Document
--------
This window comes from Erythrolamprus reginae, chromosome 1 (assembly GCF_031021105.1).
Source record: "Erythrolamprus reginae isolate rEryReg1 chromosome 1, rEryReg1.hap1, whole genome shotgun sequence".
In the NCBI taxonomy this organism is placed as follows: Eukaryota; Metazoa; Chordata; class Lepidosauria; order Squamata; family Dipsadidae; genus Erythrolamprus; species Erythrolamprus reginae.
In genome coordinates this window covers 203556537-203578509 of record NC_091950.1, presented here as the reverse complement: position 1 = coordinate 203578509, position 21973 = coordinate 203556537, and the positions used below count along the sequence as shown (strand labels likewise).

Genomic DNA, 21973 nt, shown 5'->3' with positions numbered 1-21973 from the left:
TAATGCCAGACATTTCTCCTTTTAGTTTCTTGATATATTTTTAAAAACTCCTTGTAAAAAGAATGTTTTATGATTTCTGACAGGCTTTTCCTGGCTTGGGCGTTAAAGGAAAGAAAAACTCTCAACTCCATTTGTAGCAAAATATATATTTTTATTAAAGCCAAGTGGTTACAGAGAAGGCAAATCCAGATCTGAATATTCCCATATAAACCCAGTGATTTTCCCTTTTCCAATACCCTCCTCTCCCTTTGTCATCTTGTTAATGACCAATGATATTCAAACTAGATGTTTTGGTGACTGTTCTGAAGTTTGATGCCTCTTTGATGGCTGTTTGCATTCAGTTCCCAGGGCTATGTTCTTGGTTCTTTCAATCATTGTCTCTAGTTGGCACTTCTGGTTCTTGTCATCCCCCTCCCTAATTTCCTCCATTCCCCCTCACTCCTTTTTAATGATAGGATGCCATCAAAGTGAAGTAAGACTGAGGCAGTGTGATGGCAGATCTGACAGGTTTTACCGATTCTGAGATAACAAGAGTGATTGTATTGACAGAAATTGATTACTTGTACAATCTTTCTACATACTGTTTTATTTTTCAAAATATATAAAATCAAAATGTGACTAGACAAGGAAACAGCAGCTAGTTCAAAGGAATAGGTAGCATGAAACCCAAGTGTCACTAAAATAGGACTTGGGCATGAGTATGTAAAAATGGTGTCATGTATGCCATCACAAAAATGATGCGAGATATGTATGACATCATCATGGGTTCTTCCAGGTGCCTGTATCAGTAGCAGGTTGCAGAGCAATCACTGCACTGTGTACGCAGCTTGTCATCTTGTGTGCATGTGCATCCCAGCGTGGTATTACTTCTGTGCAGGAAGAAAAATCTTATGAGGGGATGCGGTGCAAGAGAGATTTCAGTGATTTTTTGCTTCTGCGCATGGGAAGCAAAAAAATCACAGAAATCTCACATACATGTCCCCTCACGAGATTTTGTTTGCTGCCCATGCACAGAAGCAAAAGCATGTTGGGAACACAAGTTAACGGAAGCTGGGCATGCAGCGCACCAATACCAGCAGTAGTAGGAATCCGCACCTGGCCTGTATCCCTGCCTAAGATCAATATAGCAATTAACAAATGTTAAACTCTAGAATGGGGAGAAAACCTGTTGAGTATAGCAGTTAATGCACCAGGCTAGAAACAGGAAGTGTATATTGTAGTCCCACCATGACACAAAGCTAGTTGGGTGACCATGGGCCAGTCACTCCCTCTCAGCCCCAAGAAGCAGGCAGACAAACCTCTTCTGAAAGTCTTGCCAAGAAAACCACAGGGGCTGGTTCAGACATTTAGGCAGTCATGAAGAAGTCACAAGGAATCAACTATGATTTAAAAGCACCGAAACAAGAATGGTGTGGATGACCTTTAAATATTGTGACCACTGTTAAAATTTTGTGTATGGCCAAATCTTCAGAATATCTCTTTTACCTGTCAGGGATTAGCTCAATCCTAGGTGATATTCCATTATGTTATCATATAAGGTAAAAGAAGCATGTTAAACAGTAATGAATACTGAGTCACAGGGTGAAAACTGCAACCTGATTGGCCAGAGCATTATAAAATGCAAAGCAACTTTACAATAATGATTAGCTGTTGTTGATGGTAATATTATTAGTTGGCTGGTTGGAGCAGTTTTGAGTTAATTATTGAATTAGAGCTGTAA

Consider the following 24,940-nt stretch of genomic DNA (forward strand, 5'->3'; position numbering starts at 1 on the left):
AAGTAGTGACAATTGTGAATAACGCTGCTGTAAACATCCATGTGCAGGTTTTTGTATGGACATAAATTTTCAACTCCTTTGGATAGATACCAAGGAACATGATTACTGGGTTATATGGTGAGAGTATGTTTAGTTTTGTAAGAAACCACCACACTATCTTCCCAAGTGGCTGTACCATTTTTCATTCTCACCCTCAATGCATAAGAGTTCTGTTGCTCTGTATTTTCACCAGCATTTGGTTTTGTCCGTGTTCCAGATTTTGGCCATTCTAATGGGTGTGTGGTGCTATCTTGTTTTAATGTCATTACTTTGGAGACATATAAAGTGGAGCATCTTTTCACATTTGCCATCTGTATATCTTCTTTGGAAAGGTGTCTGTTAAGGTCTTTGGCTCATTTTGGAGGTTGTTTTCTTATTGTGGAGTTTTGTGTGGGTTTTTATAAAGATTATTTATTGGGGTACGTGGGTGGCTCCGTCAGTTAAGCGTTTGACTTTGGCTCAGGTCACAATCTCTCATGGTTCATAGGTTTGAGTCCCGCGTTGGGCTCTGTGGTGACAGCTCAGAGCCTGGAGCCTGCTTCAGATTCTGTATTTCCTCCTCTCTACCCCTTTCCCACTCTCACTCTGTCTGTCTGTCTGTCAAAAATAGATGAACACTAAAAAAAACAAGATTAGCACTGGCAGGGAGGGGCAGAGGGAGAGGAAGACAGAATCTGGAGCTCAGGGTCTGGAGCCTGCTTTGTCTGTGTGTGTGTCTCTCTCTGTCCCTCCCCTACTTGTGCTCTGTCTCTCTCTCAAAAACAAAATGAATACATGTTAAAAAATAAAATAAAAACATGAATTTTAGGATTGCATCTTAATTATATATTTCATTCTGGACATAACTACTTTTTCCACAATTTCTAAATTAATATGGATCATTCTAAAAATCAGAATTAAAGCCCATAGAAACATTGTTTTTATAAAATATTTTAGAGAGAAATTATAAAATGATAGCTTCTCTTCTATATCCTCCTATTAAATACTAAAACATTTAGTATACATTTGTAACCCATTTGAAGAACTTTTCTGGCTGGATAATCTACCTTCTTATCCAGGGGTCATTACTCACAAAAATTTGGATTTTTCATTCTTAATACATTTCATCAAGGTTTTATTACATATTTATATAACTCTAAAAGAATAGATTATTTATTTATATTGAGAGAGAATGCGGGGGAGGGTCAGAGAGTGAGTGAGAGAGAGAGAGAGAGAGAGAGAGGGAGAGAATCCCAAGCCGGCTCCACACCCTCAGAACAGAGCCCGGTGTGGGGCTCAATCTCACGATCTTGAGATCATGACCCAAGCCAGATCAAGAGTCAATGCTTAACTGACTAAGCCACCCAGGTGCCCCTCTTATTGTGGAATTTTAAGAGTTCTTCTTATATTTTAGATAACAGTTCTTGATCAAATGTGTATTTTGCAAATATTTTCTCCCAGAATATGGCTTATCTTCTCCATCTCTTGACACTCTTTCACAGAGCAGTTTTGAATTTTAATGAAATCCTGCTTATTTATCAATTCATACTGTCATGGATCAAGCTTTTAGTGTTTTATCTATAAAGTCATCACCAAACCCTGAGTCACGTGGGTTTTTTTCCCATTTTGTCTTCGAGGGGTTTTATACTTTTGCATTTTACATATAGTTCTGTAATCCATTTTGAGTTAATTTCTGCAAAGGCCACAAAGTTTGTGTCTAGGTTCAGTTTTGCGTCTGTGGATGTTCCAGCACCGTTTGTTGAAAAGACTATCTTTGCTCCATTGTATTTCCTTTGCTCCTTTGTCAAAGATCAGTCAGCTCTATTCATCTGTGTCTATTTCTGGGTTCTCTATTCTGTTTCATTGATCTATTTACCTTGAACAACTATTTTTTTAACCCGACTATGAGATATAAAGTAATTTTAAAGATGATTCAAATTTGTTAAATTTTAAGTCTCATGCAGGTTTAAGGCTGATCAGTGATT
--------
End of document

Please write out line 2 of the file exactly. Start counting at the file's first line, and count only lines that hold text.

Source record: "Erythrolamprus reginae isolate rEryReg1 chromosome 1, rEryReg1.hap1, whole genome shotgun sequence".